Traditional Chinese Medicine (TCM) is part of the alternative systems of medicine in the West, but is the standard of medicine in about half the world.
TCM has within it practices like the well known (acupuncture and herbal medicine) and the less known like dietary therapy, tui na massage, qigong, and moxibustion (the burning of herbs on specific body points).
It is good to remember that it is the mainstream medical care throughout the East.
TCM theory began over a thousand years ago. It was developed through centuries of meticulous observation of nature, the cosmos, and the way the human body interacts with all of these.
A basic difference between TCM and western medicine is that TCM works on a “black box” principle of investigation.
For example if we do “X” to the body, we will see effect “Y” and we never try, nor even care to see what is in the black box of the body to lead to this result.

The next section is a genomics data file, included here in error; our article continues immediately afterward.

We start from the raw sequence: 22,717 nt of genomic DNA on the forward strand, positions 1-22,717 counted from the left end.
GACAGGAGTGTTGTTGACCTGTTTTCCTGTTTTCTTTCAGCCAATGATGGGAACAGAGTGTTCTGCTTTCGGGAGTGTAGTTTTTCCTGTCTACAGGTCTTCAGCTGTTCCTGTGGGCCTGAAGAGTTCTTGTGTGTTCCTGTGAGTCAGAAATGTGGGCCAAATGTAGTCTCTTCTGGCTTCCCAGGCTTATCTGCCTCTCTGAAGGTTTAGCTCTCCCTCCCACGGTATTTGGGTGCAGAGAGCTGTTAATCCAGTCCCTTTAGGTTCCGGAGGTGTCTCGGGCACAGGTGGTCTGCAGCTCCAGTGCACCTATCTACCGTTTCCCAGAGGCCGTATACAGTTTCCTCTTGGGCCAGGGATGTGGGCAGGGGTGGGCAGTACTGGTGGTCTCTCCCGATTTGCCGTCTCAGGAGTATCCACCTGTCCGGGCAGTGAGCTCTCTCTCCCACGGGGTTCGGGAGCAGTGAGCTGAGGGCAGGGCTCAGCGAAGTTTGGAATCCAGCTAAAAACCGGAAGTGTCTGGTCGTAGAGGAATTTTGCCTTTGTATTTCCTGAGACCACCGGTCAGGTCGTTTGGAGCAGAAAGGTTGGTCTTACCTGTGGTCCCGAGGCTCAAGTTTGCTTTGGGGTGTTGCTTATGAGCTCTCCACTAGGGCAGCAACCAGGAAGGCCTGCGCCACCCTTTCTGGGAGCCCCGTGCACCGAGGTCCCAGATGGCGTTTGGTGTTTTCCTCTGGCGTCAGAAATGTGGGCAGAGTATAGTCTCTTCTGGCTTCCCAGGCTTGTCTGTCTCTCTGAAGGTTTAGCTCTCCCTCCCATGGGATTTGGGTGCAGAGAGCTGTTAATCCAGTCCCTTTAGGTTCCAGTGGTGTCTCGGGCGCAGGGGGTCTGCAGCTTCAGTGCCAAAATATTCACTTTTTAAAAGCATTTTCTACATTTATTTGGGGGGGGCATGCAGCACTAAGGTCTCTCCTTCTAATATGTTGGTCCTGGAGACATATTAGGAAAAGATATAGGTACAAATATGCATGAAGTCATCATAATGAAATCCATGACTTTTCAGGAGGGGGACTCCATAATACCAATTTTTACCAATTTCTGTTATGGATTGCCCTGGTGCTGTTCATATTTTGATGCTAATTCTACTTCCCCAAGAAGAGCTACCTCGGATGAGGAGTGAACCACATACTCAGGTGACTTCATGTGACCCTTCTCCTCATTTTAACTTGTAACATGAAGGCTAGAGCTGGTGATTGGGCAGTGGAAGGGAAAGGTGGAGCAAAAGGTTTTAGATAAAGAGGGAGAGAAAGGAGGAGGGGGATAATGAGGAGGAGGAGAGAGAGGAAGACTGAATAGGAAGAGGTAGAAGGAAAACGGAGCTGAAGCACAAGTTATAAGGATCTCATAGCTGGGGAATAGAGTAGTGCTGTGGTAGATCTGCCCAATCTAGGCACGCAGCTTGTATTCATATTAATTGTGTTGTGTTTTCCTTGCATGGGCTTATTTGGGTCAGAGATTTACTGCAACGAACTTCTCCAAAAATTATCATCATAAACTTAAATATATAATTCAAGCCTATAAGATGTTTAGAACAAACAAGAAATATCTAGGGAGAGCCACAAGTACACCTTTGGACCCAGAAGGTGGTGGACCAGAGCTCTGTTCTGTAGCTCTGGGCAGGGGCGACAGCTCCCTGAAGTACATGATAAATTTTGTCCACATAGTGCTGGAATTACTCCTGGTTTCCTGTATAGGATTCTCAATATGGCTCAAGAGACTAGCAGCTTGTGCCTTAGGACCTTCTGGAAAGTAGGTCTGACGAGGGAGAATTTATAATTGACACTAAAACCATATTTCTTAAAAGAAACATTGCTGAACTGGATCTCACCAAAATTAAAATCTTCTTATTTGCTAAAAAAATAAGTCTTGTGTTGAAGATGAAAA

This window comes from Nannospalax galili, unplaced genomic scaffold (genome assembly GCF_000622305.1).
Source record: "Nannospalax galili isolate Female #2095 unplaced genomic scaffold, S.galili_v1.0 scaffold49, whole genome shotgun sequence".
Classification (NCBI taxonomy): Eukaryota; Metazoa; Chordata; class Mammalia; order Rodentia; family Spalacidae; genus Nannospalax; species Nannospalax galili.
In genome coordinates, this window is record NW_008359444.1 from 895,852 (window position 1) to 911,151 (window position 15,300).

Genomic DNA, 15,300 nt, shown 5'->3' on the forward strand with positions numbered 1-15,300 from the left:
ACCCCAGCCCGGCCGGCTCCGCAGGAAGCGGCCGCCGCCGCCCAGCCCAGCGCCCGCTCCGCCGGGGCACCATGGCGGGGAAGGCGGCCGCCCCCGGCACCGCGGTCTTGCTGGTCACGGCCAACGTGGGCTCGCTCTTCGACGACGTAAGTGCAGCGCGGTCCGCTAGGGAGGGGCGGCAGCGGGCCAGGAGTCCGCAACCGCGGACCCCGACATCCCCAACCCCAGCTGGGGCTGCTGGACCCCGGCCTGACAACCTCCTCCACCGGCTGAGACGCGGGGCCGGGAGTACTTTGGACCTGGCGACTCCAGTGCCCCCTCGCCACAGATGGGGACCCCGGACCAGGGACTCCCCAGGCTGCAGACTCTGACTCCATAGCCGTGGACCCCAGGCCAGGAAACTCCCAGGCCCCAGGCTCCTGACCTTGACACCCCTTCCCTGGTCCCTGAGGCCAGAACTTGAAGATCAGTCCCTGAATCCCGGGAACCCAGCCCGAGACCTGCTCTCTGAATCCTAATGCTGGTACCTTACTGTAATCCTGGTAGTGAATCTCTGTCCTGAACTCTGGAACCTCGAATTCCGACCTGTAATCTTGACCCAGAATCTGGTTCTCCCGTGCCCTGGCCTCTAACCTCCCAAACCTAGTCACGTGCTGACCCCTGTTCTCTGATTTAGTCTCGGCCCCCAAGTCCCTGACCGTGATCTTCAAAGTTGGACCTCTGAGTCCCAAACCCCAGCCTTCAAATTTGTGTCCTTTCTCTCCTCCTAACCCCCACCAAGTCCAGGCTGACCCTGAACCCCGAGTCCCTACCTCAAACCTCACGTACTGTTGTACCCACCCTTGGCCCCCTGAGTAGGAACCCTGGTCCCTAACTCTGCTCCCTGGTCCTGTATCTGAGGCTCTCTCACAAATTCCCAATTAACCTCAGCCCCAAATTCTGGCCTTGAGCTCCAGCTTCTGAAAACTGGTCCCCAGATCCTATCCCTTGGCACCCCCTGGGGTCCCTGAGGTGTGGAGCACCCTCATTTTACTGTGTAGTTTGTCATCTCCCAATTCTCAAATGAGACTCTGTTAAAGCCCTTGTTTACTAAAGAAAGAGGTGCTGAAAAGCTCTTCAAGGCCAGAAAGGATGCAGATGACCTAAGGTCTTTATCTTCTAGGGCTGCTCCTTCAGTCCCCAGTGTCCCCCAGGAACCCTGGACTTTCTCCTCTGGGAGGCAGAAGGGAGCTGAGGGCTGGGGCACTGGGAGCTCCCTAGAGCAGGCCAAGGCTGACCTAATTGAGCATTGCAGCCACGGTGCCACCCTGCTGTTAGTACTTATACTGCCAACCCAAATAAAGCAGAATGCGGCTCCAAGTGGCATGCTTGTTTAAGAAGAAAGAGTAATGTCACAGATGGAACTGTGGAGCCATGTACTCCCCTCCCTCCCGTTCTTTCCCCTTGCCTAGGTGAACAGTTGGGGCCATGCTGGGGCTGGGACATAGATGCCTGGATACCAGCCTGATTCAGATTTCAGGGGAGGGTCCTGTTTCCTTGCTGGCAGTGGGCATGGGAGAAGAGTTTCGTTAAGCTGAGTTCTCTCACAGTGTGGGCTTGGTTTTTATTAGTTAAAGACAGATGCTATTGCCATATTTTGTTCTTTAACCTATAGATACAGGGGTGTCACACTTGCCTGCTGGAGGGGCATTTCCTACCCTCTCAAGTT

This is in direct opposition to the Western investigation methodology of “cracking the box,” e.g. figuring out the exact cause.
One could say that TCM is more concerned with getting things fixed than figuring out exactly why they broke, but that is a bit of an oversimplification.
Keep in mind that TCM is a very complex and multi layered system of medicine and is best accessed through an experienced practitioner well known throughout the community.
Great results can be had using TCM, especially in the case of ongoing chronic conditions, such as diabetes or lupus, for which Western medicine has few helpful answers.